Taking wide steps so as not to accidentally stab yourself with the sharp blades of your crampons walk along the ledges of the glacier, passing small and large cracks which appear magnificently blue, peering down into an 11 meter sinkhole, stepping through small rivers flowing on the top of the glacier, and listening to the creak and moan of a glacier in decline (like most of the world’s glaciers).

Stop for lunch at the base of a large ice wall and after refilling your tank, pick up your ice ax, tie on a belay rope, and give ice climbing a try.

Continue walking on the glacier, passing through a tunnel of ice, dripping very cold water on you. Remember at this moment the one thing that you dislike about your Canon Point & Shoot Camera: that it doesn’t tell you the battery is low until it is totally and completely dead.

[Imagine here a 10 foot tall, 15 foot long tunnel that is icy white on the outside but bright blue on the inside with a texture that looks as if huge scoops of ice have been scraped out it. Picture a small river running through it and water dripping from the ceiling. And then imagine Theresa and Jeff with their tongues out licking the wall of the tunnel.]

Finally, exhausted from the hard work of walking on such a different surface, return to solid ground and then make the long hike back to town, returning 12 hours after you set out.

The Birth of an Iceberg

There’s a reason so many people come to El Calafate, and its not for the expensive restaurants, though with any tourist town that’s a part of the deal. No, El Calafate is the gateway to Parque Nacional Los Glaciares (Glacier National Park), and the highlight attraction, Glacier Perito Moreno. This is a glacier in the classic sense, flowing directly into Lago Argentino. We headed out early in the morning in a rental car to beat the tour buses so we could sit in silence and listen to the creaks, moans, cracks and thunder of the glacier, and we were not let down. We felt dwarfed at sitting at the bottom, now looking at the pictures it’s really hard to get the right sense of proportion.

What separates Perito Moreno from other such glaciers is that it moves really fast, meaning it is regularly calving, or as we like to call it, giving birth to new icebergs. We got to see four or five large “births” and each time was as incredible as the last. The noise as the ice cracked, then dropped, then hit water, then reverberated around the area was simply awesome. It was literately minutes before the sound totally died away and it was silent again for a few minutes (till the next creaks began).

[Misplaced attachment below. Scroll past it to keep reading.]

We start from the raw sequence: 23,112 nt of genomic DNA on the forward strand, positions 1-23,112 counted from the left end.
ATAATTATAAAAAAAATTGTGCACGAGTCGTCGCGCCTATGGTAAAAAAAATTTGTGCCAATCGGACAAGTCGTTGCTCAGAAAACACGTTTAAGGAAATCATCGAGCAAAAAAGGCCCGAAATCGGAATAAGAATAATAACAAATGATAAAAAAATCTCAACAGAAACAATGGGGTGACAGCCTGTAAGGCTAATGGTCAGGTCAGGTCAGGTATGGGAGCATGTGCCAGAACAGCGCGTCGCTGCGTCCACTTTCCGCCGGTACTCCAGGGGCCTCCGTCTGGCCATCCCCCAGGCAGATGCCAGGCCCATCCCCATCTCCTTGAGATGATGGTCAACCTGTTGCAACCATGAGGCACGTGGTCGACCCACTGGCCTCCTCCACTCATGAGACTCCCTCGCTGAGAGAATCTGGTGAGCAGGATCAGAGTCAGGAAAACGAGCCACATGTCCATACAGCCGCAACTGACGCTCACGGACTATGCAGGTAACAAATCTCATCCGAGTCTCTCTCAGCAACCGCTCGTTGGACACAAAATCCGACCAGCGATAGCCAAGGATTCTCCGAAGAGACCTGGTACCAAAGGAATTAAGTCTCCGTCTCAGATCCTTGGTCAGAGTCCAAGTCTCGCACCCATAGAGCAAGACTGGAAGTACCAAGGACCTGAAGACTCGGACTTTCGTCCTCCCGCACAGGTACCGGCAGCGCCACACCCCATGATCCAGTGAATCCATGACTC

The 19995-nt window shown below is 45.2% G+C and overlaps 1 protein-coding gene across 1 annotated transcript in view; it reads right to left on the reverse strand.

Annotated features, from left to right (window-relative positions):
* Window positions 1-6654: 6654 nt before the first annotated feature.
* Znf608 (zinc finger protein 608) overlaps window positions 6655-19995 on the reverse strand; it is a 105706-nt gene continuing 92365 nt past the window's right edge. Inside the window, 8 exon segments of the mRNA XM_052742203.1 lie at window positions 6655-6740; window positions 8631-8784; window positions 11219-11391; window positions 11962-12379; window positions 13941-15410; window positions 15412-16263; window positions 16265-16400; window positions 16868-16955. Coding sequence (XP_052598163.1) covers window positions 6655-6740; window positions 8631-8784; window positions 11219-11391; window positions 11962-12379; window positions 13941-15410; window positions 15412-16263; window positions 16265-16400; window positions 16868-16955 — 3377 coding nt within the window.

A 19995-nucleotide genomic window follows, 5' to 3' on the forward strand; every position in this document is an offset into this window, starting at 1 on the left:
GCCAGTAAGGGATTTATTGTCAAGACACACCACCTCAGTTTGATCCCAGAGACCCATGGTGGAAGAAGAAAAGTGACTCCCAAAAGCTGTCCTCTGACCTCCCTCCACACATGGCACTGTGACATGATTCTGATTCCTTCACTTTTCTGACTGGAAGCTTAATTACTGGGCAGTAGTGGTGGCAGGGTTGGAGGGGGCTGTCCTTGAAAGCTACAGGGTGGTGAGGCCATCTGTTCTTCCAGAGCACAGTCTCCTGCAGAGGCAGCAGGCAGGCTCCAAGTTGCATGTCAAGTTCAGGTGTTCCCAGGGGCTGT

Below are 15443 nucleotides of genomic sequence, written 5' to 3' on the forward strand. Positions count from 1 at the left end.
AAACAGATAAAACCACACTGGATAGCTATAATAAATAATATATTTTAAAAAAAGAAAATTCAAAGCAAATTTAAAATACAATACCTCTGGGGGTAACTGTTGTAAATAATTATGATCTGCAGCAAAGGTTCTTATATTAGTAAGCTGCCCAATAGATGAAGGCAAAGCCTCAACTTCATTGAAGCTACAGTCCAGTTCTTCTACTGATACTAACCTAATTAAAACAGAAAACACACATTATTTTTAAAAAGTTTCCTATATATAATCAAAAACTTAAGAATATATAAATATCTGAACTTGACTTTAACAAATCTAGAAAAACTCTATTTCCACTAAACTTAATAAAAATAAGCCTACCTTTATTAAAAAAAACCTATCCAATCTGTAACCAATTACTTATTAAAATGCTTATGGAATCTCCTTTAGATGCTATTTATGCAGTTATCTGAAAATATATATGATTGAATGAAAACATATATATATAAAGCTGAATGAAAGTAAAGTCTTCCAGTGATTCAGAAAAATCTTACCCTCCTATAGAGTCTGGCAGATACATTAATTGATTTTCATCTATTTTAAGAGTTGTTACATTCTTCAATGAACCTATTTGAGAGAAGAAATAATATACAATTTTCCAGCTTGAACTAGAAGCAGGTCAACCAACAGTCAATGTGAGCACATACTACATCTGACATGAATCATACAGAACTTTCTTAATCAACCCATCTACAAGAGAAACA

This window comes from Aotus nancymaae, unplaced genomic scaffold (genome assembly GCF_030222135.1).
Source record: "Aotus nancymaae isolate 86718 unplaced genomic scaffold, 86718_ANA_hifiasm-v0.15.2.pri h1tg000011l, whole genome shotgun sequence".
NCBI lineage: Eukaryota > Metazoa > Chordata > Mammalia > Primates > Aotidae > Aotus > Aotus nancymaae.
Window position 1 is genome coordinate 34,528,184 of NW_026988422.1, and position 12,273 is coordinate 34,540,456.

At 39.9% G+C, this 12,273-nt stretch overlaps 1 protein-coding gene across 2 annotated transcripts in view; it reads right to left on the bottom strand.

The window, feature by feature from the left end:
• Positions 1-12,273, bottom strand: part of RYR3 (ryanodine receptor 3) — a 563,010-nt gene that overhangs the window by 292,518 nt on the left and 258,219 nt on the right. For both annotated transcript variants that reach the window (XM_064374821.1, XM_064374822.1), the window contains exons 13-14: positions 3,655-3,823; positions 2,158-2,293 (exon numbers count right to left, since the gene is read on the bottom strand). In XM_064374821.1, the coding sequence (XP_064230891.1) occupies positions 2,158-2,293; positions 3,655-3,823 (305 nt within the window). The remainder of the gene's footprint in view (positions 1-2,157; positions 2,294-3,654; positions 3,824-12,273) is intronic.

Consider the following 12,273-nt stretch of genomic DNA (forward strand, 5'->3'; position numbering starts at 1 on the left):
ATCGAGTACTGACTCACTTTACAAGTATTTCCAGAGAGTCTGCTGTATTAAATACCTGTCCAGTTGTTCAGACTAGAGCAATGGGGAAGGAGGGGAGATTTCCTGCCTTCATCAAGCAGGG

(Hope that file didn’t eat your computer … or our website). I wish we had a way for you to hear the sounds too.

Standing Tall at the End of the World

On Thursday night, we made it to the end of the world. Okay, we didn’t quite make it all the way to the end as the cheapest boat we could find to Antarctica was $4,900 per person, but we are in the southernmost city in the world, Ushuaia, Argentina (at least if you are willing to believe all the signs and ignore the town of Puerto Williams just across the Beagle Channel…hey, it’s a town, not a city).

To make it to this final outpost on the way to Antarctica, we rode a bus for 11 hours, passing through the wide open expanses of southern Patagonia where there’s nothing but scrub grass and sheep as far as the eye can see, crossing via ferry the Strait of Magellan where we saw penguins swimming in the cold water and Commerson’s dolphins (very small, black and white dolphins) playing in our wake, crossing out of Chile and into Argentina, entering the windblown nirre and lenga forests of Tierra del Fuego, and then winding along narrow roads towered over by massive snow-capped peaks.

Then before us, seemingly out of nowhere, the rather large and overall quite prosperous town of Ushuaia appeared. Alone at the end of the world, it’s surrounded by mountains and the depths of the Beagle Channel.

In the span of a few minutes, you witness blue skies and then get wet as the rain comes down. You can watch the mountains disappear as heavy grey clouds cover them then move out over the ocean, allowing the mountains to reassert themselves. A smattering of hail may be followed by skin-frying sunshine (the ozone layer above Southern Patagonia has one big fat hole in it). And the wind may blow hard enough to almost pick you off your feet before completely dying. It’s an odd place.

But it’s also an undeniably beautiful place. You can’t escape the striking beauty of the mountains and the sea, and you can’t fail to acknowledge the harsh beauty of this place balanced right at the tip of South America. To best take it all in, we hiked straight out of town and then straight up Glacier Martial.

At the top, while trying not to be blown away by the crazy gales, we stared out at the Beagle Channel, scanning over the boats in the harbor and squinting out to where the land gives way and there’s nothing between us and Antarctica but the deep, dark ocean.

And then, when our noses threatened to fall right off our faces, we threw ourselves down on the glacier and slid right back down to sea level, where it was warm enough for an ice cream cone.

From sea to glacier-covered mountain peak and back…all in a day’s play at the end of the world.